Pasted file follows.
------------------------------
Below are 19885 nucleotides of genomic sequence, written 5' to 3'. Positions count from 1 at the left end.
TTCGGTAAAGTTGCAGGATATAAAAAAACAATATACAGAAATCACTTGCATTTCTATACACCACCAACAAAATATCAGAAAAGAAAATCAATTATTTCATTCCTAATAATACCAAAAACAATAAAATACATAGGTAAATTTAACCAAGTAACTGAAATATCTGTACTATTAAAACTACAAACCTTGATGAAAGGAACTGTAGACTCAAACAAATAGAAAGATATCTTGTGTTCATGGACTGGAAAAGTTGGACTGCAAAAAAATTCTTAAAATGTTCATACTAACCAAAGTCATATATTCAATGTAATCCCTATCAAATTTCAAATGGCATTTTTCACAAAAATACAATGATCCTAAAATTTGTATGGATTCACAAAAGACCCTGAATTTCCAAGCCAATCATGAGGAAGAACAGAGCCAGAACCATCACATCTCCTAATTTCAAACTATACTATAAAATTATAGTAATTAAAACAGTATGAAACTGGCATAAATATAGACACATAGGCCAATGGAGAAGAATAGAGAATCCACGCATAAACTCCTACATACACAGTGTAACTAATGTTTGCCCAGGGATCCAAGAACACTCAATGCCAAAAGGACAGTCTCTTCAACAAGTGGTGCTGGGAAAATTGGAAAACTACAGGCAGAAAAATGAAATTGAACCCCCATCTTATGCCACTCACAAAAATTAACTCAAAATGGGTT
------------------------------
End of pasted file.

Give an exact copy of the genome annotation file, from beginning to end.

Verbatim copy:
Below are 19885 nucleotides of genomic sequence, written 5' to 3'. Positions count from 1 at the left end.
TTCGGTAAAGTTGCAGGATATAAAAAAACAATATACAGAAATCACTTGCATTTCTATACACCACCAACAAAATATCAGAAAAGAAAATCAATTATTTCATTCCTAATAATACCAAAAACAATAAAATACATAGGTAAATTTAACCAAGTAACTGAAATATCTGTACTATTAAAACTACAAACCTTGATGAAAGGAACTGTAGACTCAAACAAATAGAAAGATATCTTGTGTTCATGGACTGGAAAAGTTGGACTGCAAAAAAATTCTTAAAATGTTCATACTAACCAAAGTCATATATTCAATGTAATCCCTATCAAATTTCAAATGGCATTTTTCACAAAAATACAATGATCCTAAAATTTGTATGGATTCACAAAAGACCCTGAATTTCCAAGCCAATCATGAGGAAGAACAGAGCCAGAACCATCACATCTCCTAATTTCAAACTATACTATAAAATTATAGTAATTAAAACAGTATGAAACTGGCATAAATATAGACACATAGGCCAATGGAGAAGAATAGAGAATCCACGCATAAACTCCTACATACACAGTGTAACTAATGTTTGCCCAGGGATCCAAGAACACTCAATGCCAAAAGGACAGTCTCTTCAACAAGTGGTGCTGGGAAAATTGGAAAACTACAGGCAGAAAAATGAAATTGAACCCCCATCTTATGCCACTCACAAAAATTAACTCAAAATGGGTT